He worked as an archaeologist in Northern California but realized that he was ill-suited to modern society. He felt as if his brain, rattled from his war years, needed a respite. He was repelled by the idea of walling himself off from his neighbors in a house in the suburbs or paying taxes in support of a system he no longer believed in. Even the idea of ordering a coffee each morning—from that multinational corporation with a mermaid logo—was too much. “It was hard to come back to the real world and take the minutiae of the day seriously,” he says. He’d get angry. He’d get drunk and fight. A friend told him about this dreamlike valley in Hawai‘i where you could live in the eternal present. Kalalau. He came. He stayed. “I don’t know if any place has felt this much like home to me,” he says, shortly before dropping his camouflage cargo shorts and diving into the surf.
Barca is not the only one who has felt such a bond with this place. Since at least the 1960s, the Kalalau Valley has been a magnet for long-haired hippies, crystal-stroking New Agers, deodorant-free backpackers, and others seeking a spiritual awakening—or at least a good place to skinny dip. During the Vietnam War, a group of draft dodgers and disillusioned veterans living in tree houses at the end of the paved road on the north coast realized that it would be the perfect place to grow marijuana in the summers.
It was the peak of counterculture activity, but as the years wore on idealism smacked into the messiness of society. This haven transformed from an idyllic retreat to a millennial party zone and an occasional pirate’s lair, and right now tolerance is wearing thin. After a local woman was killed when her car was hit by a fugitive named Cody Safadago who had spent some time in Kalalau last spring, the state launched a crackdown to clean out the squatters. They ticketed a total of 34 people last year and took at least one man out in handcuffs. Barca escaped unscathed. “I fucking live here and I know which way to run,” he says. “It’s my house and you’re not going to get somewhere in my house faster than I am.”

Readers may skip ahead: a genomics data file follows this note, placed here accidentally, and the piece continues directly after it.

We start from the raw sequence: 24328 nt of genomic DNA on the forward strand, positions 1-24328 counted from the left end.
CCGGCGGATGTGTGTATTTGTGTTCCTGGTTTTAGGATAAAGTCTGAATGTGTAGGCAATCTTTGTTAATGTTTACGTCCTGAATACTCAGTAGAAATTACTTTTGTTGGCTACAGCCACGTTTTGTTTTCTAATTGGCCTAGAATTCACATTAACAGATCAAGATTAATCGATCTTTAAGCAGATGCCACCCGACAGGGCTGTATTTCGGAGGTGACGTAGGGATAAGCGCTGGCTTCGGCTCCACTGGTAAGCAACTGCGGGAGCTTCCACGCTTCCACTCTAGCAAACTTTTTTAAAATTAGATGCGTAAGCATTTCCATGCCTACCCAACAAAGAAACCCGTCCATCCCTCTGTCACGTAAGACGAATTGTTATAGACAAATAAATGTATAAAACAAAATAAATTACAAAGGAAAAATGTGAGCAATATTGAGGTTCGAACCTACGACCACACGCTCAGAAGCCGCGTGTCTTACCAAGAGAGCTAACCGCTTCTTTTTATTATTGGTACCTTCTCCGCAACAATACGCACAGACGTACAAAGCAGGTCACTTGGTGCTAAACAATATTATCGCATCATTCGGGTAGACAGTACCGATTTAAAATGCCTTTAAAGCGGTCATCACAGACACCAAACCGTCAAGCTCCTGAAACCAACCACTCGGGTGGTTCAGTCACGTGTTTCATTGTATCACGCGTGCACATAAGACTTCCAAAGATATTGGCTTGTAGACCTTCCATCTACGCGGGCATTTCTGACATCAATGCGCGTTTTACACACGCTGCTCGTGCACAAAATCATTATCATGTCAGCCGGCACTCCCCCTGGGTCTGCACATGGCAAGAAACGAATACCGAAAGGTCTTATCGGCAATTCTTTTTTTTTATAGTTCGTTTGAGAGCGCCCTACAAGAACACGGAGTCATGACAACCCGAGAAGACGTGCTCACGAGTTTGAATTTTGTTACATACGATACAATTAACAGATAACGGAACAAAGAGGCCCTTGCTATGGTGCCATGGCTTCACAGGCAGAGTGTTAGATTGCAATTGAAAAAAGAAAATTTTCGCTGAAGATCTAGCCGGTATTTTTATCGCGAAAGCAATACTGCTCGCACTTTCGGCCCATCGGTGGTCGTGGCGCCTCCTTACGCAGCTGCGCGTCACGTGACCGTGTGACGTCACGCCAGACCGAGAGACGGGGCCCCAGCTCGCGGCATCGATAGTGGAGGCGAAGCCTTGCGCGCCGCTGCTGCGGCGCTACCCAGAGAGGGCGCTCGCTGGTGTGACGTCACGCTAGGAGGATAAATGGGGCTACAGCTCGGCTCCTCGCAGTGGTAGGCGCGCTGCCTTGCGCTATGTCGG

Sympathy for the squatters’ plight was scarce around Kaua‘i, however. Photos from the raids showed town folk just how elaborate the valley camps had become. One camp was outfitted with an earthen pizza oven and a queen-sized bed on a bamboo frame and contained what the state referred to, somewhat hyperbolically, as a “marijuana growing operation” complete with solar- and battery-powered lights. The valley also featured a secret movie theater and a library—a musty old tent filled with vintage treasures like The Joy of Partner Yoga and a book of Cat Stevens songs. All told, the state hauled out 2.5 tonnes of trash. “There’s a sense of entitlement,” Curt Cottrell, head of Hawai‘i’s state parks, told me. “People were crapping on archaeological sites and digging in the beach sand like cats.”
The uproar brought to the fore deep questions about race, sovereignty, and the future of the natural world in commodified, modern Hawai‘i. How can society benefit the most from a place like Kalalau with its complicated history? Do we give it over to the well-heeled tourists who book hiking permits six months in advance or pay $200 a person for 60-minute helicopter tours? Or does it still belong to the native Hawaiians who rarely visit, but whose ancestors were the first to shape the landscape? And what do you do about the haole (white) outlaws like Barca who, in their ragamuffin way, carry on the countercultural project of the 1960s and maintain some kind of order in a place with only an occasional government presence.
The one thing that is undeniable is that the valley is one of the most desirable places in the world for people who have practically nothing to take a break from the rules and rituals of modern life and eke out a simpler existence. Barca calls it a “Disney forest,” a tropical refuge devoid of venomous snakes or man-eating tigers, where almost everyone speaks English and looks pretty much like everyone else. Living here is like popping a Prozac each morning but without all the bad juju. A fruit smoothie for your soul—or something like that. All I know is I want to experience it before it’s gone.